|Interview: James Watkins (The Woman in Black)|
|Written by Ivan Radford|
|Monday, 15 August 2011 07:04|
When I was 11, I was taken to see The Woman in Black at the theatre. By my parents, obviously, I wasn't kidnapped by some stranger in the street intent on traumatising a defenceless child.
It's safe to say that the play terrified the flipping life out of me - I've never had the courage since to go and read Susan Hill's original novel.
So it was great to hear that the upcoming Hammer Horror movie adaptation would be appearing at Empire's BigScreen over the weekend. After reliving my childhood trauma by reminding myself of the trailer, I managed to wander into the press conference for the film and interview James Watkins (director of Eden Lake and writer of My Little Eye) about making The Woman in Black.
Here's what James Watkins had to say to us about making a period horror, living up to the play and helping Daniel Radcliffe to grow up.
What's it like to have Daniel Radcliffe in the lead? It's obviously different to Harry Potter...
Having Dan is fantastic – he’s got a massive fan base, people want to see him and he’s so articulate when he gets out there and talks about the movie. It’s his first proper grown-up role. It shows him in a real new light. He plays a father who’s lost his wife. There's a real sense of loss that pervades his character. It’s a really different register to anything he’s done before.
Did you always have Dan in mind for the role?
Yeah, I did. We sent him the script and we made sure that we were seeing the film in the same way – it was very important to Dan to know that we were making a film that would be scary but also a film that was more than that, that had a certain classiness and emotion. I’m really proud of his performance in this film. He shows a different side to his acting. When you’ve done something as big as Harry Potter, it’s hard for people to see beyond that. Hopefully people are willing to, and I think this film defines that. People will be really amazed – it’s a totally different Daniel Radcliffe.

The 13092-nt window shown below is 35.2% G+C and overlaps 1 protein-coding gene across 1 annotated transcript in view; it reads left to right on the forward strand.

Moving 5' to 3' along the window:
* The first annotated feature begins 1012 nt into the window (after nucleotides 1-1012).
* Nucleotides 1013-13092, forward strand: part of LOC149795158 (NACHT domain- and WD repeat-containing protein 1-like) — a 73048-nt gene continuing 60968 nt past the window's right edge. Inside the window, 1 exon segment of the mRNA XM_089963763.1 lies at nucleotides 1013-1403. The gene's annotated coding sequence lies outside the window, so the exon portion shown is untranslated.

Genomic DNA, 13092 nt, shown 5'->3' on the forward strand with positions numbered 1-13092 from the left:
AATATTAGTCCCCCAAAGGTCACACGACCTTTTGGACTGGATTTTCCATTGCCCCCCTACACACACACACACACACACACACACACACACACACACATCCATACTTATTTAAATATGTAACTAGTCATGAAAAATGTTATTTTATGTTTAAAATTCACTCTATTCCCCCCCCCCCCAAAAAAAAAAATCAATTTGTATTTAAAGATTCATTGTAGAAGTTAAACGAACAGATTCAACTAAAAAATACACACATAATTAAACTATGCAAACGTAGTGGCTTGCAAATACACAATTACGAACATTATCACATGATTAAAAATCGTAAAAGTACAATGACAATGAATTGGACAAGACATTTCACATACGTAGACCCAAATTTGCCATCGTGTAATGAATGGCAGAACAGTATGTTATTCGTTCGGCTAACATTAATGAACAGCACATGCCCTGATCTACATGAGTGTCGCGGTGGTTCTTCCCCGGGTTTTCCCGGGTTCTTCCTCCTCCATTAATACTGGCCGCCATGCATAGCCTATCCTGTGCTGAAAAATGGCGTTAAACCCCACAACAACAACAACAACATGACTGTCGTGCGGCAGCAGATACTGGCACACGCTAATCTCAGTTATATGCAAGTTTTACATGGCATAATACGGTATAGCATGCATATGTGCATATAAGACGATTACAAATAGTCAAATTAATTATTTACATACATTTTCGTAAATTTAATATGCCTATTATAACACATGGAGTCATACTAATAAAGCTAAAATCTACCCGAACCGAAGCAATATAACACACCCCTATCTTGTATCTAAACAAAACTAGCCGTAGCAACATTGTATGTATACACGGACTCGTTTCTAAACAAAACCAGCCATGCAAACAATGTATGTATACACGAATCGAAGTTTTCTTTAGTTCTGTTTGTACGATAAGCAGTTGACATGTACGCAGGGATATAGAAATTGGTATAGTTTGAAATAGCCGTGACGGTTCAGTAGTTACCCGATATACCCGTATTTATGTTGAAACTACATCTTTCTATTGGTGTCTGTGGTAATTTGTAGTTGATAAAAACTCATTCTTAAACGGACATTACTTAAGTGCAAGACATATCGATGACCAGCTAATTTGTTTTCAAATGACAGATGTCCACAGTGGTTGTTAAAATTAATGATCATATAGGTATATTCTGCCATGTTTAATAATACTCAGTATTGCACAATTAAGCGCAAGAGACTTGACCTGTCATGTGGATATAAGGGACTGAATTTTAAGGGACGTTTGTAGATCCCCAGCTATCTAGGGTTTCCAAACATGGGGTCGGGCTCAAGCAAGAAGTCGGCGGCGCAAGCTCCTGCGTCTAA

How suitable do you think it will be for the younger Harry Potter audience?
Well, under a certain age it’s not the right film because it’s very scary and parents would be completely up in arms. But it’s not a film with blood or guts or gore or violence. It’s all psychological. I don’t know what rating it will get, but I imagine 12 or 13 year olds could go and see it and have a fantastic time.
(If the film does to them what the play did to me at the age of 12, they're in for a life-changing experience...)
Did you feel any pressure to make your film Hammer Horror-esque?
The legacy has never weighed on us, it’s just a really great association. We never sat there and asked “How can we make a Hammer Horror film?” But I love having the logo at the beginning of the film. It does hark back to classic films like The Innocents, but what we’ve made is a very modern film, which plays to a modern audience. It doesn’t feel like a period movie in that way. It’s a ghost film, it’s classic, but there’s a modernity in terms of the camera, the music, the performances and the editing.
The Woman in Black was going to be in 3D in one point. What happened there?
That wasn’t a route we were ever going down. The film would not have happened with my name on it in 3D.
Most people are familiar with the play - did that influence your approach to the story?
The film is actually based on the book, Susan Hill’s novella, rather than the play. And that’s what Jane Goldman’s script is based on. In terms of a film, you need to open it out. Because a lot of the film is set in a house, you want to make sure the moments outside the house really breathe and have a sense of scale, so we worked very hard at that. What’s gratifying is that when people talk about the play and the film, they say the film is scarier. And I understand that the play is very scary, so that’s a good thing.
Are you setting out to scare people, or do something else?
It’s a good question. If you buy a ticket for a comedy, it has to have laughs. If it’s a ghost story, it has to scare you. But that’s really not enough – this has got more to it than that, a real emotional depth. What’s most satisfying is when you see people with tears in their eyes at the end of the film. That’s gold dust.
What's next for you as a director?
I don’t know what’s going to be next. Methuselah is a project I have with David Hayman and Warner Bros, but it’s a very big, very expensive movie so we need to get it right to make it happen, but it’s a film I’m very excited about.
The Woman in Black is out in UK cinemas on Friday 10th February 2012. Head this way to watch The Woman in Black teaser trailer.